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Oil slips on possible return of Iranian supply as nuclear talks progress By Reuters

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© Reuters. FILE PHOTO: Crude oil storage tanks are seen from above at the Cushing oil hub, in Cushing, Oklahoma, March 24, 2016. REUTERS/Nick Oxford

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By Sonali Paul

MELBOURNE (Reuters) – Oil prices fell on Thursday but stayed within the tight range they have been in all week, as optimism on the summer driving season in the United States and Europe offset concerns about demand in India and a potential supply increase from Iran.

fell 44 cents, or 0.6%, to $68.43 a barrel at 0220 GMT, erasing Wednesday’s gain of 22 cents. Brent has traded between $68 and $69 for most of this week.

U.S. West Texas Intermediate (WTI) crude fell 43 cents, or 0.7%, to $65.78 a barrel, after a rise of 14 cents on Wednesday, but still in the $65-$66 range it has been this week.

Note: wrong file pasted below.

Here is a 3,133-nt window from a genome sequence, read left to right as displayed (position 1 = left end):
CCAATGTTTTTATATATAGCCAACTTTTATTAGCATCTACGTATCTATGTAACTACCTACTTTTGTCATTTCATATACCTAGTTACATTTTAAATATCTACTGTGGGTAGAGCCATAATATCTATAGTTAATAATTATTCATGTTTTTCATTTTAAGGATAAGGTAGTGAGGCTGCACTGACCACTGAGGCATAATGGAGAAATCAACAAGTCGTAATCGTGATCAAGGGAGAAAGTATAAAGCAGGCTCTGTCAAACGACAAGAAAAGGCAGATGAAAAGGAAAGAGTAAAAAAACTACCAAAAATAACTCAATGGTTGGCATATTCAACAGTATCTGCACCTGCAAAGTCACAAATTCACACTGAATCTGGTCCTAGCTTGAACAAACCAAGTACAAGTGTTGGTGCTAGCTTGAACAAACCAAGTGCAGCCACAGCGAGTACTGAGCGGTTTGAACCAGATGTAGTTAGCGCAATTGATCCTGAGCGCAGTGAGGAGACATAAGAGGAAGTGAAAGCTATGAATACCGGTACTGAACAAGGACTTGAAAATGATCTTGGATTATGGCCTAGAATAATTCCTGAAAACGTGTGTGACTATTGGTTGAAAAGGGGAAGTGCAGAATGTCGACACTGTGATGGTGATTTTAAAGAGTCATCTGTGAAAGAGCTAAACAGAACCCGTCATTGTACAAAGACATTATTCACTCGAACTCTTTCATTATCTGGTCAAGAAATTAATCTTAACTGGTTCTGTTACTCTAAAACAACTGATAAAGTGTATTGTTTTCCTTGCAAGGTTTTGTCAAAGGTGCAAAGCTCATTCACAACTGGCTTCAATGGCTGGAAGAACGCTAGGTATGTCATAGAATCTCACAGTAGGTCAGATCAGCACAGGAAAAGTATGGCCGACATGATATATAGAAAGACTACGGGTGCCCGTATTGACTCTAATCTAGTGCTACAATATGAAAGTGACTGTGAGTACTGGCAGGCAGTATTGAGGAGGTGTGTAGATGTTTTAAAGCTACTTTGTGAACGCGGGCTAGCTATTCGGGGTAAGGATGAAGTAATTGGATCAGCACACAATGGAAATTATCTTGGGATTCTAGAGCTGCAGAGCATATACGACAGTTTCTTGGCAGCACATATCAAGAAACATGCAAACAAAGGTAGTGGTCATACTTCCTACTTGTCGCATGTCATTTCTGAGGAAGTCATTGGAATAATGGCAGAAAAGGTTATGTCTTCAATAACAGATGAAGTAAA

“Markets remain focused on the Iranian nuclear talks and whether sanctions on oil exports are lifted in full, and when,” Citi analysts said in a note.

That will be a big issue for the next meeting of the Organization of the Petroleum Exporting Countries and allies, together called OPEC+, on June 1, where producers will have to assess whether to change their plans for easing production curbs against the prospect of Iranian supply returning to the market.

Citi predicted OPEC+ would stick to plans to bring back 700,000 barrels per day (bpd) of oil supply in June, but the group’s plan to step up supply by a further 840,000 bpd in July “might now be in question”.

JPMorgan (NYSE:) said it did not expect OPEC+ to hike production beyond what the group has already agreed for May through July and would decide any future increases based on the demand outlook.

Analysts said any increase of supply from Iran would only be gradual, with JPMorgan estimating Iran could add 500,000 bpd by the end of this year and a further 500,000 bpd by August 2022.

While the market was supported on Wednesday by a bigger-than-expected drawdown in U.S. oil inventories, there are still concerns about demand shrinking in India, the world’s third-largest oil consumer. [EIA/S]

“However, we don’t think demand concerns in India will derail the narrative of global oil demand recovering,” Commonwealth Bank commodities analyst Vivek Dhar said.

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